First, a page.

Bruce Boudreau and Barry Trotz have heard the rap for their entire NHL coaching careers. They both realize they've been labeled as outstanding regular-season tacticians who just can't lead teams deep into the Stanley Cup playoffs.
On the brink of their first career trips to the conference finals, Boudreau and Trotz would rather talk about almost anything else than the personal milestone tantalizingly in their grasp.
"I try not to think about it," Boudreau said Saturday. "I'm just trying to think about (Sunday), because if it goes successfully, everything will take care of itself."
Boudreau's Anaheim Ducks could eliminate the Calgary Flames in Game 5 tonight to reach their first Western Conference final since 2007.
A few hours earlier, Trotz's Washington Capitals also will be on home ice for their second shot at knocking out the New York Rangers in Game 6 and earning a trip to their first conference finals since 1998.
Few coaches in NHL history have won more often in the regular season than Boudreau has done with Washington and Anaheim, while Trotz had a remarkable 15-season run in Nashville before moving to the Capitals this season.
Yet for all their consistent excellence during the winter, Boudreau has won just four spring playoff rounds in seven trips, while Trotz won just two rounds in his entire tenure with the Predators.
Boudreau has won seven division titles and a Presidents' Trophy in just eight seasons behind an NHL bench, but these Ducks might be his best team yet. Anaheim is 7-1 in the postseason after its 4-2 victory at Calgary in Game 4, putting its deep, balanced roster on the brink of another advancement.
Not that Boudreau is thinking about vindication.
"It's probably trying to get in there, but I won't let it," Boudreau said. "I just don't want to think about it. The last three games have been so tough that the minute you start thinking about putting the cart before the horses, you're in trouble. We've got a very tough opponent that will be very motivated tomorrow."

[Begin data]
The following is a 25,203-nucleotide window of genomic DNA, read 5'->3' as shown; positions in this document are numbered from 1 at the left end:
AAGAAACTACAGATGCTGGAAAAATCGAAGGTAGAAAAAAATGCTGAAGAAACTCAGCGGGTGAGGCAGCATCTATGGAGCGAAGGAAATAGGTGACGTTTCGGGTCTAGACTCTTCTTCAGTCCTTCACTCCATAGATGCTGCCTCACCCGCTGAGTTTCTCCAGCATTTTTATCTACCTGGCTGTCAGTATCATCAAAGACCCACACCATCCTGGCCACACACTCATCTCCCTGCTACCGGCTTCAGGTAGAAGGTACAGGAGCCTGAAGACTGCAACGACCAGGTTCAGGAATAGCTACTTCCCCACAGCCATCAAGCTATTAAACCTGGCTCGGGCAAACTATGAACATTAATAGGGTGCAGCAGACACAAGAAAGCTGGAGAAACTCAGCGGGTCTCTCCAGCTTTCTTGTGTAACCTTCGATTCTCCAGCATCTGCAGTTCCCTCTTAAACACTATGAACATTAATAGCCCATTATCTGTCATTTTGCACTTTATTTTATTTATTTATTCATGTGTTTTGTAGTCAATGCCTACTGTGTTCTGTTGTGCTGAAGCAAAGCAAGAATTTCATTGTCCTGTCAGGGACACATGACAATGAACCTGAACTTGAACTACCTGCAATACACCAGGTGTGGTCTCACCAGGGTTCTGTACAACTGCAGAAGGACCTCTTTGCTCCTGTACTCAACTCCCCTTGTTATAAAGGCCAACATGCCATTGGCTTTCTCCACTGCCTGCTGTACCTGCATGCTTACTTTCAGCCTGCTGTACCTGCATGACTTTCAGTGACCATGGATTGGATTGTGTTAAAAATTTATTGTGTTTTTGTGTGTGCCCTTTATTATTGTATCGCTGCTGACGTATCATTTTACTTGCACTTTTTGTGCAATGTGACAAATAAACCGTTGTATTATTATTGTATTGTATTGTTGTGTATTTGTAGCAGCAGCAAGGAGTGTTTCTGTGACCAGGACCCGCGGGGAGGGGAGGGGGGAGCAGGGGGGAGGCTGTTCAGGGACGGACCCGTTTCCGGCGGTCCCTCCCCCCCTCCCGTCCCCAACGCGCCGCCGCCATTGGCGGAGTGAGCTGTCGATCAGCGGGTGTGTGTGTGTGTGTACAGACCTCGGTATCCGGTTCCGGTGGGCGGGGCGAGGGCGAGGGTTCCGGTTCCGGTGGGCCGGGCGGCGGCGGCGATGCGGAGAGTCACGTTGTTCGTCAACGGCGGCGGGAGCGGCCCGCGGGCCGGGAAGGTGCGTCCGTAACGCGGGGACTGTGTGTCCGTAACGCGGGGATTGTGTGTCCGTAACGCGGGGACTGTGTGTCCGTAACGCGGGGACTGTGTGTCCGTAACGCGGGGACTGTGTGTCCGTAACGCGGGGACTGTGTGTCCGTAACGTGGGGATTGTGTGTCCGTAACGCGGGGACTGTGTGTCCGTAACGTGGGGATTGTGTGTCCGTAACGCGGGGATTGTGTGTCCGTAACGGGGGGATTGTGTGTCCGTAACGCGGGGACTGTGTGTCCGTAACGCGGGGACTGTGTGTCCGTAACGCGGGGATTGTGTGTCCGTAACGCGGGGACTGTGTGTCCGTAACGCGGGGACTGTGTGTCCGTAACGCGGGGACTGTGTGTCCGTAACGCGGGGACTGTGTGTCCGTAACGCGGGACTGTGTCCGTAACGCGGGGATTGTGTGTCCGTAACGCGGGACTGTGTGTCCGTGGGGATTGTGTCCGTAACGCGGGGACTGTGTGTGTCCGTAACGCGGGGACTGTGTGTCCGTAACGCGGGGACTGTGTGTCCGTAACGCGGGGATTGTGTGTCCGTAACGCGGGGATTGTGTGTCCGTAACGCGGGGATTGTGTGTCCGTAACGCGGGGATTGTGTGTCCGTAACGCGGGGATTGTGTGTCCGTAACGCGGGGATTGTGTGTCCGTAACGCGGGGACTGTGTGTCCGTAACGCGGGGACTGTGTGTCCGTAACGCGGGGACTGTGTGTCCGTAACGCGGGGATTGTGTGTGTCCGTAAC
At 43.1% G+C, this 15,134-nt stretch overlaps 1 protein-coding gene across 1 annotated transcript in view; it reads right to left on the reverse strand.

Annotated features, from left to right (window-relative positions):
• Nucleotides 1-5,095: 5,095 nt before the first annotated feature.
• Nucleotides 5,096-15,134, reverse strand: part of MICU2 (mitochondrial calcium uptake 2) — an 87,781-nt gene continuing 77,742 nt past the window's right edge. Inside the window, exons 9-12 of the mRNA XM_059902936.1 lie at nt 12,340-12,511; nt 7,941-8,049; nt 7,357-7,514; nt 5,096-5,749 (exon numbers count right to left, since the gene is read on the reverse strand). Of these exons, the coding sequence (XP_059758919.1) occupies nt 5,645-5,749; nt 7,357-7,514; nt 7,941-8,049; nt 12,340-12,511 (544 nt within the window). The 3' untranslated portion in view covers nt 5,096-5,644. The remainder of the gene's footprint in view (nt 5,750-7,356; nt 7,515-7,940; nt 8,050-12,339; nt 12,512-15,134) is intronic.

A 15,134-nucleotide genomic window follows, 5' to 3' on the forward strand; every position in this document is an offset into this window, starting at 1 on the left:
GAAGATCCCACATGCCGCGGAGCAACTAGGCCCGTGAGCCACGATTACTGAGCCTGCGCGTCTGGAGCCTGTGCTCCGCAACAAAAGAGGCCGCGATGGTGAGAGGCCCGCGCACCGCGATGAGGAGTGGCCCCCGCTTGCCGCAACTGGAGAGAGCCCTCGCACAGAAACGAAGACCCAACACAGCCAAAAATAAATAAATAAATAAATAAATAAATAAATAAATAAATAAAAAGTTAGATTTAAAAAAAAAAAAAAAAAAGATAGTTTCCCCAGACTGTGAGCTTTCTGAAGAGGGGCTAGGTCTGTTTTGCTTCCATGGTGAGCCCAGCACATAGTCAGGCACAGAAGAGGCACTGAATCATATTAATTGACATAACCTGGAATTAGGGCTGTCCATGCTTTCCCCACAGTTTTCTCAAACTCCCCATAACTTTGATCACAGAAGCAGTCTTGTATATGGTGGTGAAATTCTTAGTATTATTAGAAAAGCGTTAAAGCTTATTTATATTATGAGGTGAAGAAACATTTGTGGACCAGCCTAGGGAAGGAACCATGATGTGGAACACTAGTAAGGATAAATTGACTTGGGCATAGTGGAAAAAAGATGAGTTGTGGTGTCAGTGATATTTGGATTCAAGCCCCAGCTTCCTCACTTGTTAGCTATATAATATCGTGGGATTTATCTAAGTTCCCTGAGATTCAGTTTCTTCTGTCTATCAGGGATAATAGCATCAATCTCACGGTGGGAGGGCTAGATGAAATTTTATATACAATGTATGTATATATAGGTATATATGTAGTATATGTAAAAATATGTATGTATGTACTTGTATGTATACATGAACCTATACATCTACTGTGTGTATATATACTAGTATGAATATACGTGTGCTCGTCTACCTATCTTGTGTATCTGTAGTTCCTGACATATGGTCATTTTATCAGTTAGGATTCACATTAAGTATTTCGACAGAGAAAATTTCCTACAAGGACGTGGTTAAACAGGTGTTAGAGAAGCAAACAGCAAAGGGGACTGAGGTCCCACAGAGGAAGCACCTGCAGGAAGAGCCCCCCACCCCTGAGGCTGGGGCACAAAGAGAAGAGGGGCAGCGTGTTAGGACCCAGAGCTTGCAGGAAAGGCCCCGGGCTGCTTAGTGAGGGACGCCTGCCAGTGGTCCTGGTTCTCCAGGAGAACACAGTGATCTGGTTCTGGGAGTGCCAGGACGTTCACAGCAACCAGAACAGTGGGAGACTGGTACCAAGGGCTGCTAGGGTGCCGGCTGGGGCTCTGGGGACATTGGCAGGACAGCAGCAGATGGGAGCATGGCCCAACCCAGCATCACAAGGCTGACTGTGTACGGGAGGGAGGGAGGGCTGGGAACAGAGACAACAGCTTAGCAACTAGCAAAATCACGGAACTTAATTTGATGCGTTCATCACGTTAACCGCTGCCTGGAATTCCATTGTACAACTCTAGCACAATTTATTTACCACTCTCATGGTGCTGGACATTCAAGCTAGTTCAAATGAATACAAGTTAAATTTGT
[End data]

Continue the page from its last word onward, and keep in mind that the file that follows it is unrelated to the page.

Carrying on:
So do the Capitals, who nearly finished off the Rangers in Game 5 on Friday before the defending conference champions tied it with 101 seconds left and then won 2-1 in overtime. Neither team has time to change much in a tense series.
"I think guys understand that (when) you lose a game, it's sort of the playoff mentality (that) you let it go, and you figure out what you've got to do for next game," Trotz said. "It's a simple formula, but it's a mindset you have to have."
Here are both games on the NHL schedule, all times EDT:
Flames at Ducks, Anaheim leads 3-1, 10 p.m., NBC Sports Network
CLOSER THAN IT LOOKS
The Ducks are one last-minute tying goal and an overtime loss away from a perfect run through the first two rounds, yet they insist they're not overwhelming their opponents.
"We did a lot of good things (in Game 4), but at the same time we made a lot of sloppy mistakes," Boudreau said. "We can play much better, but the will of our team is very good."
Although Anaheim has outscored Calgary 16-6 in regulation in the series' first four games, the Flames demonstrated they can hang with the mighty Ducks for long stretches. They've got one last chance to alter the series on the road.
"We didn't make many mistakes (in Game 4), but they made us pay, and that's what good teams do," Calgary coach Bob Hartley said. "You can tell that they've been there. They're talented and experienced. They know where to push, and they know where to slow down. That's what we're learning right now. It's all about a learning process for us, but we want to keep winning at the same time."
Rangers at Capitals, Washington leads 3-2, 7 p.m., NBC Sports Network
HOME SWEET HOME
The Capitals enter Game 6 on a five-game home winning streak in these playoffs, the best such run in a single postseason in franchise history.
"It's something we've talked about all year, trying to be tough to play against at home," defenseman Brooks Orpik said. "Hopefully that's the case (Sunday)."
CHANGES EVERY NIGHT
In Washington's seven victories this postseason so far, seven players have scored the game-winning goals — with zero from Alex Ovechkin. Jason Chimera, Nicklas Backstrom, Karl Alzner, Evgeny Kuznetsov, Joel Ward, Jay Beagle and Andre Burakovsky have all come through.
Curtis Glencross could have made that eight go-ahead goals from eight players, because he put Washington ahead 1-0 in the third period of Game 5, but it was also Glencross who turned the puck over in overtime, leading to Ryan McDonagh's winner for the Rangers.
AP Sports Writer Howard Fendrich in Washington contributed to this report.